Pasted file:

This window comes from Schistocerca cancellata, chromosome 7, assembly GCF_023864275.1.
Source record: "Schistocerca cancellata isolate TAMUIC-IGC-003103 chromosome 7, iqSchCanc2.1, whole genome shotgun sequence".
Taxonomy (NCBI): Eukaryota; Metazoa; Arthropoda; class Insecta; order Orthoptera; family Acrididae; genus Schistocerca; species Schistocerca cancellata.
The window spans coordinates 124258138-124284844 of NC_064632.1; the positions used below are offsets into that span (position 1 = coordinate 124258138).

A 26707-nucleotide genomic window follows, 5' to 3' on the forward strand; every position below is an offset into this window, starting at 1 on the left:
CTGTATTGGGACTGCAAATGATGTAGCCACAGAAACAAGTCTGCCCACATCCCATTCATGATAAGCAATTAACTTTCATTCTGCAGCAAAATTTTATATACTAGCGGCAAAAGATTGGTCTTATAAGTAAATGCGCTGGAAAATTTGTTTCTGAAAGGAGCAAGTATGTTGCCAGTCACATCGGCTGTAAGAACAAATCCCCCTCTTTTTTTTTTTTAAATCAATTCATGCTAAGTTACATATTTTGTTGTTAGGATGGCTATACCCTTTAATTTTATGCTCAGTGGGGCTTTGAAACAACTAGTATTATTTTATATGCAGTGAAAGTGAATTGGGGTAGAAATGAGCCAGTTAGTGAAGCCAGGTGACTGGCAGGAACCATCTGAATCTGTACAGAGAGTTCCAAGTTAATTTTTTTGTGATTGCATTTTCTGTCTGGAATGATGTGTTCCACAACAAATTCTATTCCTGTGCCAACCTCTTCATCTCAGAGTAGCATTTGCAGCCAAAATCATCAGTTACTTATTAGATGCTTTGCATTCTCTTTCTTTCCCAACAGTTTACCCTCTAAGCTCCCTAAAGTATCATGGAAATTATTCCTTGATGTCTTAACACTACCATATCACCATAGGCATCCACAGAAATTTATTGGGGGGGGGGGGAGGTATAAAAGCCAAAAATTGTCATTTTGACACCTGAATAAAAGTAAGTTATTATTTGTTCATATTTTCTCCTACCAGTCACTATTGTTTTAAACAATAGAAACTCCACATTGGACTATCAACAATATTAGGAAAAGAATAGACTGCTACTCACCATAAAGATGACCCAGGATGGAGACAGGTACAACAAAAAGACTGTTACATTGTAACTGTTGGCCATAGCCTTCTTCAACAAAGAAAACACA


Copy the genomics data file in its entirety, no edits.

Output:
This window comes from Schistocerca cancellata, chromosome 7, assembly GCF_023864275.1.
Source record: "Schistocerca cancellata isolate TAMUIC-IGC-003103 chromosome 7, iqSchCanc2.1, whole genome shotgun sequence".
Taxonomy (NCBI): Eukaryota; Metazoa; Arthropoda; class Insecta; order Orthoptera; family Acrididae; genus Schistocerca; species Schistocerca cancellata.
The window spans coordinates 124258138-124284844 of NC_064632.1; the positions used below are offsets into that span (position 1 = coordinate 124258138).

A 26707-nucleotide genomic window follows, 5' to 3' on the forward strand; every position below is an offset into this window, starting at 1 on the left:
CTGTATTGGGACTGCAAATGATGTAGCCACAGAAACAAGTCTGCCCACATCCCATTCATGATAAGCAATTAACTTTCATTCTGCAGCAAAATTTTATATACTAGCGGCAAAAGATTGGTCTTATAAGTAAATGCGCTGGAAAATTTGTTTCTGAAAGGAGCAAGTATGTTGCCAGTCACATCGGCTGTAAGAACAAATCCCCCTCTTTTTTTTTTTTAAATCAATTCATGCTAAGTTACATATTTTGTTGTTAGGATGGCTATACCCTTTAATTTTATGCTCAGTGGGGCTTTGAAACAACTAGTATTATTTTATATGCAGTGAAAGTGAATTGGGGTAGAAATGAGCCAGTTAGTGAAGCCAGGTGACTGGCAGGAACCATCTGAATCTGTACAGAGAGTTCCAAGTTAATTTTTTTGTGATTGCATTTTCTGTCTGGAATGATGTGTTCCACAACAAATTCTATTCCTGTGCCAACCTCTTCATCTCAGAGTAGCATTTGCAGCCAAAATCATCAGTTACTTATTAGATGCTTTGCATTCTCTTTCTTTCCCAACAGTTTACCCTCTAAGCTCCCTAAAGTATCATGGAAATTATTCCTTGATGTCTTAACACTACCATATCACCATAGGCATCCACAGAAATTTATTGGGGGGGGGGGGAGGTATAAAAGCCAAAAATTGTCATTTTGACACCTGAATAAAAGTAAGTTATTATTTGTTCATATTTTCTCCTACCAGTCACTATTGTTTTAAACAATAGAAACTCCACATTGGACTATCAACAATATTAGGAAAAGAATAGACTGCTACTCACCATAAAGATGACCCAGGATGGAGACAGGTACAACAAAAAGACTGTTACATTGTAACTGTTGGCCATAGCCTTCTTCAACAAAGAAAACACA